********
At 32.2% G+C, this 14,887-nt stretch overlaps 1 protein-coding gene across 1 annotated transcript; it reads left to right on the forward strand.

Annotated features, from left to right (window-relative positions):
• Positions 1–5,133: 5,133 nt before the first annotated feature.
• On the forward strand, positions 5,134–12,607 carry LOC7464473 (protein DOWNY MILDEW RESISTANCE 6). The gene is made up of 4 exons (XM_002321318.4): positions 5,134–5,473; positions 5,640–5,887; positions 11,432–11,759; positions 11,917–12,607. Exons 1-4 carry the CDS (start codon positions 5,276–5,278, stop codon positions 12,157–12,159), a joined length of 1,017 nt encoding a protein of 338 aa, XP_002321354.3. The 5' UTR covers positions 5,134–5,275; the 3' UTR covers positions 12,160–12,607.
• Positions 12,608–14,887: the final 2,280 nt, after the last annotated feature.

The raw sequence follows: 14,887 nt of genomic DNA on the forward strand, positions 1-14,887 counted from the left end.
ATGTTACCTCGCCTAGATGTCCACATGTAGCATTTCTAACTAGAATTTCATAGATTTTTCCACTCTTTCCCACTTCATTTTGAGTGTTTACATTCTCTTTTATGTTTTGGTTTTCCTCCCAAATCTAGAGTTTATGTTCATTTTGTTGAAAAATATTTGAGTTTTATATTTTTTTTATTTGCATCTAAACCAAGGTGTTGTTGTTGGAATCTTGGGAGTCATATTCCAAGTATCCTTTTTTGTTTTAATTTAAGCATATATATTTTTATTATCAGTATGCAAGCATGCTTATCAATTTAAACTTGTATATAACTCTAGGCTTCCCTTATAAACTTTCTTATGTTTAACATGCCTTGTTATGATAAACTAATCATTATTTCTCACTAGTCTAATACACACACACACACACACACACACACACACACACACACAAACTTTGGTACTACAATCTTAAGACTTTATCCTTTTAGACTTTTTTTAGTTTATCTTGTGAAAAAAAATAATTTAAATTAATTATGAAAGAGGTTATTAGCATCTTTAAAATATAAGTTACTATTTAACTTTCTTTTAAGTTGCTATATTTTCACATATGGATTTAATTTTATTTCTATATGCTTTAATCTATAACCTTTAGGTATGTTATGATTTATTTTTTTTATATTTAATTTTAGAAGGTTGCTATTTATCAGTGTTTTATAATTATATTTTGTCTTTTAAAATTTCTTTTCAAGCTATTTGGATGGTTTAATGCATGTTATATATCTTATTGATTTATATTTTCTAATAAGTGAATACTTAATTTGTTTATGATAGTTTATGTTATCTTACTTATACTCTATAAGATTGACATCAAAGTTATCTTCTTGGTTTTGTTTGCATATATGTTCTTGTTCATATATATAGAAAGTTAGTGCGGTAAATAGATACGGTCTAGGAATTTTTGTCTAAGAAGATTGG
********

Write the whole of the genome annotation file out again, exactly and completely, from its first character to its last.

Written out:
At 32.2% G+C, this 14,887-nt stretch overlaps 1 protein-coding gene across 1 annotated transcript; it reads left to right on the forward strand.

Annotated features, from left to right (window-relative positions):
• Positions 1–5,133: 5,133 nt before the first annotated feature.
• On the forward strand, positions 5,134–12,607 carry LOC7464473 (protein DOWNY MILDEW RESISTANCE 6). The gene is made up of 4 exons (XM_002321318.4): positions 5,134–5,473; positions 5,640–5,887; positions 11,432–11,759; positions 11,917–12,607. Exons 1-4 carry the CDS (start codon positions 5,276–5,278, stop codon positions 12,157–12,159), a joined length of 1,017 nt encoding a protein of 338 aa, XP_002321354.3. The 5' UTR covers positions 5,134–5,275; the 3' UTR covers positions 12,160–12,607.
• Positions 12,608–14,887: the final 2,280 nt, after the last annotated feature.

The raw sequence follows: 14,887 nt of genomic DNA on the forward strand, positions 1-14,887 counted from the left end.
ATGTTACCTCGCCTAGATGTCCACATGTAGCATTTCTAACTAGAATTTCATAGATTTTTCCACTCTTTCCCACTTCATTTTGAGTGTTTACATTCTCTTTTATGTTTTGGTTTTCCTCCCAAATCTAGAGTTTATGTTCATTTTGTTGAAAAATATTTGAGTTTTATATTTTTTTTATTTGCATCTAAACCAAGGTGTTGTTGTTGGAATCTTGGGAGTCATATTCCAAGTATCCTTTTTTGTTTTAATTTAAGCATATATATTTTTATTATCAGTATGCAAGCATGCTTATCAATTTAAACTTGTATATAACTCTAGGCTTCCCTTATAAACTTTCTTATGTTTAACATGCCTTGTTATGATAAACTAATCATTATTTCTCACTAGTCTAATACACACACACACACACACACACACACACACACACACACAAACTTTGGTACTACAATCTTAAGACTTTATCCTTTTAGACTTTTTTTAGTTTATCTTGTGAAAAAAAATAATTTAAATTAATTATGAAAGAGGTTATTAGCATCTTTAAAATATAAGTTACTATTTAACTTTCTTTTAAGTTGCTATATTTTCACATATGGATTTAATTTTATTTCTATATGCTTTAATCTATAACCTTTAGGTATGTTATGATTTATTTTTTTTATATTTAATTTTAGAAGGTTGCTATTTATCAGTGTTTTATAATTATATTTTGTCTTTTAAAATTTCTTTTCAAGCTATTTGGATGGTTTAATGCATGTTATATATCTTATTGATTTATATTTTCTAATAAGTGAATACTTAATTTGTTTATGATAGTTTATGTTATCTTACTTATACTCTATAAGATTGACATCAAAGTTATCTTCTTGGTTTTGTTTGCATATATGTTCTTGTTCATATATATAGAAAGTTAGTGCGGTAAATAGATACGGTCTAGGAATTTTTGTCTAAGAAGATTGG